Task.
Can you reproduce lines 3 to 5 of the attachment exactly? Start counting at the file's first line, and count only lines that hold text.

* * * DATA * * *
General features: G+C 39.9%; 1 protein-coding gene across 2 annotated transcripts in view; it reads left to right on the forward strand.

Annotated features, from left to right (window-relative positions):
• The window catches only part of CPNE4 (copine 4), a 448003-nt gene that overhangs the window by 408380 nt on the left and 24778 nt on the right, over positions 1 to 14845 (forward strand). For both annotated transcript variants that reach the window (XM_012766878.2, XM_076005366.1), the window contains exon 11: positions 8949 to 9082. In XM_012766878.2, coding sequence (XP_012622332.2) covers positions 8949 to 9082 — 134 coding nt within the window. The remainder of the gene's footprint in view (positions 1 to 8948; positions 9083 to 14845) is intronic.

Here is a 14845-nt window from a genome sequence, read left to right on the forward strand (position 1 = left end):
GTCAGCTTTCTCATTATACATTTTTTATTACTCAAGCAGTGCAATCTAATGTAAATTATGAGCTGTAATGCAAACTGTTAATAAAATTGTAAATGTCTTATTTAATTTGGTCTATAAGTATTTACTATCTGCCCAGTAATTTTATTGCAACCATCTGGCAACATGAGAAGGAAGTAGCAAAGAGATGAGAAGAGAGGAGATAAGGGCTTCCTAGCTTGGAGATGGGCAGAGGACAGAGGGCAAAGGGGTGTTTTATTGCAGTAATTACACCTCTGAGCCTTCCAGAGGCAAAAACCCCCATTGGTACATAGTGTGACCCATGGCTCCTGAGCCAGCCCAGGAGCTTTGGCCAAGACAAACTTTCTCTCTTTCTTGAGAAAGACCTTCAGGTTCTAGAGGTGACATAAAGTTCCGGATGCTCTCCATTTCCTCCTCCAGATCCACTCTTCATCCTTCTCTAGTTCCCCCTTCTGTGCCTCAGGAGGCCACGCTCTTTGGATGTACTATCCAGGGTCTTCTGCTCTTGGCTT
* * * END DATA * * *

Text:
• The window catches only part of CPNE4 (copine 4), a 448003-nt gene that overhangs the window by 408380 nt on the left and 24778 nt on the right, over positions 1 to 14845 (forward strand). For both annotated transcript variants that reach the window (XM_012766878.2, XM_076005366.1), the window contains exon 11: positions 8949 to 9082. In XM_012766878.2, coding sequence (XP_012622332.2) covers positions 8949 to 9082 — 134 coding nt within the window. The remainder of the gene's footprint in view (positions 1 to 8948; positions 9083 to 14845) is intronic.

Here is a 14845-nt window from a genome sequence, read left to right on the forward strand (position 1 = left end):
GTCAGCTTTCTCATTATACATTTTTTATTACTCAAGCAGTGCAATCTAATGTAAATTATGAGCTGTAATGCAAACTGTTAATAAAATTGTAAATGTCTTATTTAATTTGGTCTATAAGTATTTACTATCTGCCCAGTAATTTTATTGCAACCATCTGGCAACATGAGAAGGAAGTAGCAAAGAGATGAGAAGAGAGGAGATAAGGGCTTCCTAGCTTGGAGATGGGCAGAGGACAGAGGGCAAAGGGGTGTTTTATTGCAGTAATTACACCTCTGAGCCTTCCAGAGGCAAAAACCCCCATTGGTACATAGTGTGACCCATGGCTCCTGAGCCAGCCCAGGAGCTTTGGCCAAGACAAACTTTCTCTCTTTCTTGAGAAAGACCTTCAGGTTCTAGAGGTGACATAAAGTTCCGGATGCTCTCCATTTCCTCCTCCAGATCCACTCTTCATCCTTCTCTAGTTCCCCCTTCTGTGCCTCAGGAGGCCACGCTCTTTGGATGTACTATCCAGGGTCTTCTGCTCTTGGCTT